Christian communities around the world face marginalization, imprisonment, torture and even death on a massive scale. Advocacy group Open Doors USA has reported that more than 7,100 Christians were killed for their faith in 2015 alone, making it the deadliest year for Christians in modern history. A new documentary from the University of Notre Dame and the Religious Freedom Institute looks in-depth at how these communities respond.
Titled “Under Caesar’s Sword,” the 26-minute film chronicles the experiences of Christian communities in Turkey, India and other countries where their religious freedom is violated. The film features interviews with Christian families, refugees and leaders from these regions as well as the insight of scholars who have studied Christians’ response to their suffering. It highlights the creative strategies Christians employ as they struggle to survive, build alliances and resist their persecutors.
“What is remarkable about persecuted Christians is their resilience. They are not just victims. Understanding this is the key to being in solidarity with them,” said Daniel Philpott, professor of political science at the University of Notre Dame and co-director of the Under Caesar’s Sword project.
The documentary, available at no cost, will be released Nov. 1. It can be found at ucs.nd.edu/film along with a discussion guide created for groups who wish to screen the film. The film covers a number of timely topics, including the erasure of Christian culture in the Middle East, decisions made by Christian communities under threat in Turkey, the role of law and human rights activism among Christians in India and peacemaking, prayer and forgiveness as universal Christian responses.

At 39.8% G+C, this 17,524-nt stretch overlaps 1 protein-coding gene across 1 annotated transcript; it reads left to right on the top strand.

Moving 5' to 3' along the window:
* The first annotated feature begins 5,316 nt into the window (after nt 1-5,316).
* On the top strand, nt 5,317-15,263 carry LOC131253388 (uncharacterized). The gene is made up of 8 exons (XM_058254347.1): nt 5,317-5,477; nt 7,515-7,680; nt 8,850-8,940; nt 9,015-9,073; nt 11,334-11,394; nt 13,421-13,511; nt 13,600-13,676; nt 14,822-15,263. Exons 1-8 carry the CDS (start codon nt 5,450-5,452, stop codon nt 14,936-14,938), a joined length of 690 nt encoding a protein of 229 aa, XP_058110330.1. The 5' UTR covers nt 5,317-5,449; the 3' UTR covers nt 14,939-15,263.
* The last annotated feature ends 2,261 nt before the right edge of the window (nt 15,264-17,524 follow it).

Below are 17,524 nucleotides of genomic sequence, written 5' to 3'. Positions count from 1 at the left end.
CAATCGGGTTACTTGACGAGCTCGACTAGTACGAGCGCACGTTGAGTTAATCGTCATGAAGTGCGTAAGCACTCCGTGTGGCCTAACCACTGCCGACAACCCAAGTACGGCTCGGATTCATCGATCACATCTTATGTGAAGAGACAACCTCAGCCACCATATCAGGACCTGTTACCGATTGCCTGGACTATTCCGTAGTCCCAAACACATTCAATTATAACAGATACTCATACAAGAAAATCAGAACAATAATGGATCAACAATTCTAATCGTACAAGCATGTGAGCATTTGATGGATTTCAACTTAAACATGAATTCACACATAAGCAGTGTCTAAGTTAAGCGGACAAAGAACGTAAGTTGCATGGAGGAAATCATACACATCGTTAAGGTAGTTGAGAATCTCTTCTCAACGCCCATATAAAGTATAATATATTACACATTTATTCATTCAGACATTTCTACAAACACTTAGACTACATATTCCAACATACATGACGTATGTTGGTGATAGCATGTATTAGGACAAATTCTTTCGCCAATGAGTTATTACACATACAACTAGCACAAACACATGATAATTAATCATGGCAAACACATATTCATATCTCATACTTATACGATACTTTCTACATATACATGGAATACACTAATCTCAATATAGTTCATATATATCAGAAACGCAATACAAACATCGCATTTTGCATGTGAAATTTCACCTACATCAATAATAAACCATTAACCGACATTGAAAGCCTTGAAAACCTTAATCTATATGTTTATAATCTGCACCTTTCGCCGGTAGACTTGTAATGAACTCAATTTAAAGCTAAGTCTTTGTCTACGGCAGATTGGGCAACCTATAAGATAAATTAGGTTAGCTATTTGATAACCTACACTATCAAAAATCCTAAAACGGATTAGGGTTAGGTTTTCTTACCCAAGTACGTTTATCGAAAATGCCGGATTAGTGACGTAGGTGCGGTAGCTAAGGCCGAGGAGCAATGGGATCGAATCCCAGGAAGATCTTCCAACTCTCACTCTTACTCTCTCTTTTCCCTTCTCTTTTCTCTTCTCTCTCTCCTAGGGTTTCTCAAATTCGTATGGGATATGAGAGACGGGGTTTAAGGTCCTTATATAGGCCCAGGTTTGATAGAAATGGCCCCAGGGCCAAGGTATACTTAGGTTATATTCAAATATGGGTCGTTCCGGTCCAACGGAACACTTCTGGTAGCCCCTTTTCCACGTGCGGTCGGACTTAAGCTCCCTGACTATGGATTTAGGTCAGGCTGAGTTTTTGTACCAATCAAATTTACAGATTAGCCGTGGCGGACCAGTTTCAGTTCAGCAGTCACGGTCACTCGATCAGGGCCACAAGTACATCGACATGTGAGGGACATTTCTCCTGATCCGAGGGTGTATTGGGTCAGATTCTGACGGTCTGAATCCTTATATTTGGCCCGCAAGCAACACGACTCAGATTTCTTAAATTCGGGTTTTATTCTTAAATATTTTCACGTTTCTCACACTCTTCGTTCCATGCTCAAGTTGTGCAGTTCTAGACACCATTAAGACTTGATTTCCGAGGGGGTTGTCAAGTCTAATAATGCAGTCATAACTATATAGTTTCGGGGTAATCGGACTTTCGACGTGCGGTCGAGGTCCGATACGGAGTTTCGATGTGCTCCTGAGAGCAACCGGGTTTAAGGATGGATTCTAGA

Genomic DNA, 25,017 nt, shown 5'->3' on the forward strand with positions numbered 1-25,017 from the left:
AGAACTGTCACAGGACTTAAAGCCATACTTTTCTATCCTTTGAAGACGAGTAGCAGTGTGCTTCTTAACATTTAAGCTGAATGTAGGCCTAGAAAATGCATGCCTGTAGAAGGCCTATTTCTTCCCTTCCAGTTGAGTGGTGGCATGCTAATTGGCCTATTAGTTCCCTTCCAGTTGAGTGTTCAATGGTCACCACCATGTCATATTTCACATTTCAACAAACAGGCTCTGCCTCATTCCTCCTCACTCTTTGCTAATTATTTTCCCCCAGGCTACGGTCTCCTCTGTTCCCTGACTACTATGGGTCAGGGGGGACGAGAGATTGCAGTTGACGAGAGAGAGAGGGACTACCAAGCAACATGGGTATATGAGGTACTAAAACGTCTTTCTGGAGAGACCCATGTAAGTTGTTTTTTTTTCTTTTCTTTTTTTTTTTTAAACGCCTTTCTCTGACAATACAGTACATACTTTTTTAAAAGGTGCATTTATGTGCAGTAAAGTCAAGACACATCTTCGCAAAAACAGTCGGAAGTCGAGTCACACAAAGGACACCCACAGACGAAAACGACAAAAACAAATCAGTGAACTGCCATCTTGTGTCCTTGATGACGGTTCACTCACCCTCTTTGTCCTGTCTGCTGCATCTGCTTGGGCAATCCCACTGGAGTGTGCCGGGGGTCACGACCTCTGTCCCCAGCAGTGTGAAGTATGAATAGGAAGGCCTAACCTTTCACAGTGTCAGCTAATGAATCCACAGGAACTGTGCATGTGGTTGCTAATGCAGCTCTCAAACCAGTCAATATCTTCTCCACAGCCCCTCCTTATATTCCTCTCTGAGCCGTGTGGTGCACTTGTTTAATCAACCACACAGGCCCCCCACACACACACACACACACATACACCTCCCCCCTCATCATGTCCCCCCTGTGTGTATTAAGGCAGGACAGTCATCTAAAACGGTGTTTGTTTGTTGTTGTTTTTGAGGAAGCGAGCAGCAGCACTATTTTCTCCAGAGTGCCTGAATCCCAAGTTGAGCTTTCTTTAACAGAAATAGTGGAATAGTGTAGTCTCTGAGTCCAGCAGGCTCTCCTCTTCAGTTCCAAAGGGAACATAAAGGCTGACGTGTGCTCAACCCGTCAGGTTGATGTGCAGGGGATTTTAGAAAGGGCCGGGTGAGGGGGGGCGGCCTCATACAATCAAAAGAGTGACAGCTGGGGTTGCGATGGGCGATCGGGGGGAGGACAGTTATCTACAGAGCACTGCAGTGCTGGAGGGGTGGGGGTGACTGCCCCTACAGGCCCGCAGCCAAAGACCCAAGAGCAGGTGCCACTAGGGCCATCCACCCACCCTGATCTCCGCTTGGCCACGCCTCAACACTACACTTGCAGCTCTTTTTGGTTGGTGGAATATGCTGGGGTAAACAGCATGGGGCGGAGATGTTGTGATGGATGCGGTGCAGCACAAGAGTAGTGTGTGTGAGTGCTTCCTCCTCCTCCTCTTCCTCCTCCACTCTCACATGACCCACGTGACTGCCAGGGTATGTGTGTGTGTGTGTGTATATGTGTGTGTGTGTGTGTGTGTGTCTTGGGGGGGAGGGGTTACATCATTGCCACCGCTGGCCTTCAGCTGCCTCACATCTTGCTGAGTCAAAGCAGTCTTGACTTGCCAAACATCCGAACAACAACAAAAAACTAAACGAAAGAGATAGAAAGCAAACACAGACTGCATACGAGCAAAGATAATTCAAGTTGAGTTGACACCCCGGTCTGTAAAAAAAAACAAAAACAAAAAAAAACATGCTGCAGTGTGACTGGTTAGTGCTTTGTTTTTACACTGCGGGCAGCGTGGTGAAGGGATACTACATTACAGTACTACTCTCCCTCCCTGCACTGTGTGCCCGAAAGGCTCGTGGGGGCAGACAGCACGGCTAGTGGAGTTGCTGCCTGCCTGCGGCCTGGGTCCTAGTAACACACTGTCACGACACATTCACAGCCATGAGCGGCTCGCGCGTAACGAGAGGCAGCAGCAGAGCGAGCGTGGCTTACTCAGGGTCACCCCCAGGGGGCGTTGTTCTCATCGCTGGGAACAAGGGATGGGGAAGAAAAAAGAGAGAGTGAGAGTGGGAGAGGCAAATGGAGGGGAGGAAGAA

The film was directed by Jason Cohen Productions and produced by the Under Caesar’s Sword initiative, the first systematic global investigation into Christians’ responses to violations of their religious freedom. Working to build awareness of and solidarity with Christians who suffer, Under Caesar’s Sword is a partnership of the Notre Dame Center for Ethics and Culture and the Religious Freedom Institute and is funded by a grant from the Templeton Religion Trust.
Film © 2016 University of Notre Dame, produced by Jason Cohen Productions
Co-sponsored by the Notre Dame Center for Ethics and Culture and the Religious Freedom Institute with the collaboration of Aid to the Church in Need.